It is not necessary to seal pavers. That being said, sealing does help prevent color fading and provides some measure of stain protection for your pavers. Prior to beginning the application process the pavers must be clean and dry. It is also recommended that you wait at least 30 days after installation before sealing your pavers. Once sealed, you will need to re-seal approximately every two to three years.
Paver installation should always start with the proper base material for the job. Crushed rock with approximately 1 ½" of concrete or gunite sand is recommended. Additionally, the installation of proper edge restraints is essential to preventing the spreading of pavers.
Pavers are inherently environmentally friendly. If you have an underground repair to do, simply remove the pavers in the area, complete the repair and replace them. The same repair would be a much larger and difficult job with permanent concrete. Pavers are a flexible pavement, so you will not have the surface cracks that usually occur with the use of regular concrete; and as an added bonus, interlocking pavers are aesthetically-pleasing which adds value and curb appeal to your property.
There are a number of products available that are specifically made for cleaning pavers. You can use a pressure cleaner on pavers, but do NOT use more than 1,000 to 1,200 PSIs of pressure or you could potentially damage to the pavers’ surface. If you have serious stains such as tire marks, we would recommend hiring a professional.
The easiest way to control ants, grass, mildew and weeds is to have your pavers professionally sealed and utilize a Belgard Polymeric Sand or Techniseal Joint Sand Stabilizer. You can also use a weed killer, such as Round-Up, or an insecticide like Andro as neither of these products will stain your pavers.
"Brick" is a common term that generally applies to clay products. Face brick are typically cored (which means they have holes in them) and are typically used for vertical applications. Pavers can be made out of either clay or concrete, are available in a wide variety of different sizes and thicknesses and are used for horizontal applications.
Our deliveries are made via semi-trucks that are equipped with a special forklift called a moffet on the back. This forklift detaches from the truck and can place your material near the area you need, provided there is an opening at least 10’ wide and 10’ tall for the forklift to get through. These are very heavy machines. Please take this into consideration when deciding where you would like your material placed to avoid damaging things such as sprinkler heads.
A flexible base consists of compacted crushed stone, gravel or coarse sand. Only mortarless brick paving is suitable for this type of base. A semi-rigid base consists of asphalt and is also only suitable for mortarless brick paving. A rigid base is defined as a reinforced or unreinforced concrete slab on grade; a rigid base can be used for both mortarless and mortared brick paving.
Brick paving can be installed over existing concrete or asphalt, provided it is in reasonably good shape. To ensure an adequate foundation for the brick, the existing concrete slab or asphalt should be inspected and any cracks, chips, holes, ruts or spalls should be repaired in order to achieve a flat surface.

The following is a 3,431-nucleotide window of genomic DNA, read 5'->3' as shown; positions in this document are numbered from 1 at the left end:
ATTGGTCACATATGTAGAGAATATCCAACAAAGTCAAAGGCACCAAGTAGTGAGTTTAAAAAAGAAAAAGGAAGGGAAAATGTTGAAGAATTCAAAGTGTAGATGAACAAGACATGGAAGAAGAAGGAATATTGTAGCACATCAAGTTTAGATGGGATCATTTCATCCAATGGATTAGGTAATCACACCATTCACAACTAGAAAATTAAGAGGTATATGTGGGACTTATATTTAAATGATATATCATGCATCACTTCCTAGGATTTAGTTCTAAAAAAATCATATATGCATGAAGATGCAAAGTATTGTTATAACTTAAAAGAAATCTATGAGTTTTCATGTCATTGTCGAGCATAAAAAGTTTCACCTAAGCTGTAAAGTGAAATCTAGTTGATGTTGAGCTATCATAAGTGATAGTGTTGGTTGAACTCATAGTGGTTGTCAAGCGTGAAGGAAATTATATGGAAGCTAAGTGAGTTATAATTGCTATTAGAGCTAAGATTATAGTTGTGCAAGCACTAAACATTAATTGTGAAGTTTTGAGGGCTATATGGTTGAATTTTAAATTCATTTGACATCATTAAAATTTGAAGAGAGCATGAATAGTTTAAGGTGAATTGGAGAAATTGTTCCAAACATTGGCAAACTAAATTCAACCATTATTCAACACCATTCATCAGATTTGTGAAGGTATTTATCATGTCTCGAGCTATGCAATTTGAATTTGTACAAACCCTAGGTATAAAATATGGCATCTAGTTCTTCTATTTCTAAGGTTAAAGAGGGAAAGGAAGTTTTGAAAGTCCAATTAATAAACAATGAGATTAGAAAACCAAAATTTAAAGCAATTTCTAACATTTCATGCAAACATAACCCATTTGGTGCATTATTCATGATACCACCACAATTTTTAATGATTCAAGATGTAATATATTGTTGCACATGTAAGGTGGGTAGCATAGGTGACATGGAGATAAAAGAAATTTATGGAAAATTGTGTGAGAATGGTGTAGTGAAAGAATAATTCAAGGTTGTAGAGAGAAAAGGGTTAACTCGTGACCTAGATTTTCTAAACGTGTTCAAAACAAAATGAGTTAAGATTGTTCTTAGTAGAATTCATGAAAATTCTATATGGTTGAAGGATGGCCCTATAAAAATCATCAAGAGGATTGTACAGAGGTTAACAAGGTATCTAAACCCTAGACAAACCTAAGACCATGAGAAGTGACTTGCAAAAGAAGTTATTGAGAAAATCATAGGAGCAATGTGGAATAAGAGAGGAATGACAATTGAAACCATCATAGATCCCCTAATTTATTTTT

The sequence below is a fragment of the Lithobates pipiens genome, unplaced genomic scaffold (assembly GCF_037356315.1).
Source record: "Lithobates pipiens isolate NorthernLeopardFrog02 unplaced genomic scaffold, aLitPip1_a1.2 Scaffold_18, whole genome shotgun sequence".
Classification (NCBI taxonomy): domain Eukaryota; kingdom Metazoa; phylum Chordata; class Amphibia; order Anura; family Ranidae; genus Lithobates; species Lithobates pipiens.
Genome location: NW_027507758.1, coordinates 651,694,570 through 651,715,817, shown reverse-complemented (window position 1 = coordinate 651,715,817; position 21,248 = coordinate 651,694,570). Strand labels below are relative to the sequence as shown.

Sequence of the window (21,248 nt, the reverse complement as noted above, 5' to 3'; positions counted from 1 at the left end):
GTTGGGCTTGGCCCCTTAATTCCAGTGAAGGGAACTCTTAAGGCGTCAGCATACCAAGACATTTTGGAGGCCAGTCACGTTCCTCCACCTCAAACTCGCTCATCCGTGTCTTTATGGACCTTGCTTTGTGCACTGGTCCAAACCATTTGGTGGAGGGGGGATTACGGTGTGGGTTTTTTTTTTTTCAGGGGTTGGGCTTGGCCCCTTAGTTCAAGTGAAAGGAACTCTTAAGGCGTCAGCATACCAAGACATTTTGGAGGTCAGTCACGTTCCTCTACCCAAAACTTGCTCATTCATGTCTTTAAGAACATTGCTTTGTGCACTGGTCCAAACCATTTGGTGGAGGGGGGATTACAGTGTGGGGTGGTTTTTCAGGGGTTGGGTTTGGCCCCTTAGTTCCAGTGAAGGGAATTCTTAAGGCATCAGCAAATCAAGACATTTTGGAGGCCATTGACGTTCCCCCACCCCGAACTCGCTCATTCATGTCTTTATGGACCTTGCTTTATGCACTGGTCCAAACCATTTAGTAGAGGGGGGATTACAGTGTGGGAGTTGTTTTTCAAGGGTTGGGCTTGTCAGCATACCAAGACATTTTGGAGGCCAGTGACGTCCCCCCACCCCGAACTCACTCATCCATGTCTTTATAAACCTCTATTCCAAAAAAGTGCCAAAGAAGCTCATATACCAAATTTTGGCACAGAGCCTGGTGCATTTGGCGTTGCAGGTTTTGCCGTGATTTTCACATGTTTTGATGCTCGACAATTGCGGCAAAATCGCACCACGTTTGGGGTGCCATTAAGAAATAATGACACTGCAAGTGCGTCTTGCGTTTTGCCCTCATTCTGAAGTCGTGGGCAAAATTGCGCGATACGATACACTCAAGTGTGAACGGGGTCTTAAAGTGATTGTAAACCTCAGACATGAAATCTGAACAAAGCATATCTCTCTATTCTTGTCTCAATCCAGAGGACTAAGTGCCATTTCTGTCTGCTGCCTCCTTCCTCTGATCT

The maximum height, including embedded first course, for a gravity (non-reinforced) retaining wall using the following products is:
Vertica Pro: 6 feet 3 inches, including 6” embedment (5 feet 9” above grade)* (10 courses)
Vertica: 3 feet 1 ½ inches, including 6” embedment (2 feet 7.5” above grade)* (5 courses)
Diamond Pro: 3 feet 4 inches, including 6” embedment (34” above grade)* (5 courses)
Highland: 4 feet, including 6” embedment (3 ½ feet above grade)* (7 courses)
Bayfield: 3 feet, including 6” embedment (2 ½ feet above grade)* (6 courses)
Diamond: 4 feet, including 6” embedment (3 ½ feet above grade)* (7 courses)
Yes, however, a terraced wall creates a surcharge load on the lower wall. Therefore, the distance between the walls should be greater than two times the height of the first (lower) wall.
EXAMPLE: If the first (lower) wall is 3 feet high, then the second wall must start at least 6 feet behind it. There are some exceptions to this rule, but a higher degree of engineering is required because the walls are no longer considered independent.
An integral rear lip or raised locator (Vertica) is manufactured into the blocks. The lip and locator automatically guides each new course; thus ensuring proper alignment and precise setback without the use of pins or mortar.
Concrete footings and pads will add considerable expense and will not allow the system to blend in and move; therefore, they are neither necessary nor recommended. However, if concrete slabs or footings already exist the blocks can be installed on top of them, provided at least one full block is buried below grade or the blocks are glued to the footer using a concrete adhesive.
The minimum radius is measured to the face of the blocks:
Vertica Pro (Bev & Str) 7 feet outside, 7 feet inside
Vertica Beveled: 4 feet outside, 7 feet inside
Vertica Straight: 7 feet outside, 7 feet inside
Diamond Pro Bev: 2 feet outside, 4 feet inside
Diamond Pro Str: 4 feet outside, 8 feet inside
Diamond Beveled: 2 feet outside, 4 feet inside
Diamond Straight: 4 feet outside, 8 feet inside
Highland: 4 feet outside, 8 feet inside
Bayfield: 4 feet outside, 8 feet inside
Aspen: 2 feet outside, 4 feet inside